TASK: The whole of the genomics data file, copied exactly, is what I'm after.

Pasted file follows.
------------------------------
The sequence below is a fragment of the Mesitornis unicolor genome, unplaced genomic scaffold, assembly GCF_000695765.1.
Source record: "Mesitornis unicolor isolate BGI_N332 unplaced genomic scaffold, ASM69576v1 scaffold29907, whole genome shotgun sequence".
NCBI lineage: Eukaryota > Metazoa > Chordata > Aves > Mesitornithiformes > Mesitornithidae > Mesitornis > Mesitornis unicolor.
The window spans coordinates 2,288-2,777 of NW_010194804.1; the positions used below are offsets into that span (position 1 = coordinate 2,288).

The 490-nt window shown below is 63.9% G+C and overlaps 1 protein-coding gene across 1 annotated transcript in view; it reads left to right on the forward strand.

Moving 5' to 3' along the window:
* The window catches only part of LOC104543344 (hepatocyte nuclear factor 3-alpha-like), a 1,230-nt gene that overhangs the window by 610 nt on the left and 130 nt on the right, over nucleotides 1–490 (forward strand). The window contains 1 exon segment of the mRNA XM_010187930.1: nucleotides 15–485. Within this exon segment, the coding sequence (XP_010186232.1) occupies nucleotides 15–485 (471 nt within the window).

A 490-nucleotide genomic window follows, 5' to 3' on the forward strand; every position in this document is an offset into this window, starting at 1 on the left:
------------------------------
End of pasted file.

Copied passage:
The sequence below is a fragment of the Mesitornis unicolor genome, unplaced genomic scaffold, assembly GCF_000695765.1.
Source record: "Mesitornis unicolor isolate BGI_N332 unplaced genomic scaffold, ASM69576v1 scaffold29907, whole genome shotgun sequence".
NCBI lineage: Eukaryota > Metazoa > Chordata > Aves > Mesitornithiformes > Mesitornithidae > Mesitornis > Mesitornis unicolor.
The window spans coordinates 2,288-2,777 of NW_010194804.1; the positions used below are offsets into that span (position 1 = coordinate 2,288).

The 490-nt window shown below is 63.9% G+C and overlaps 1 protein-coding gene across 1 annotated transcript in view; it reads left to right on the forward strand.

Moving 5' to 3' along the window:
* The window catches only part of LOC104543344 (hepatocyte nuclear factor 3-alpha-like), a 1,230-nt gene that overhangs the window by 610 nt on the left and 130 nt on the right, over nucleotides 1–490 (forward strand). The window contains 1 exon segment of the mRNA XM_010187930.1: nucleotides 15–485. Within this exon segment, the coding sequence (XP_010186232.1) occupies nucleotides 15–485 (471 nt within the window).

A 490-nucleotide genomic window follows, 5' to 3' on the forward strand; every position in this document is an offset into this window, starting at 1 on the left: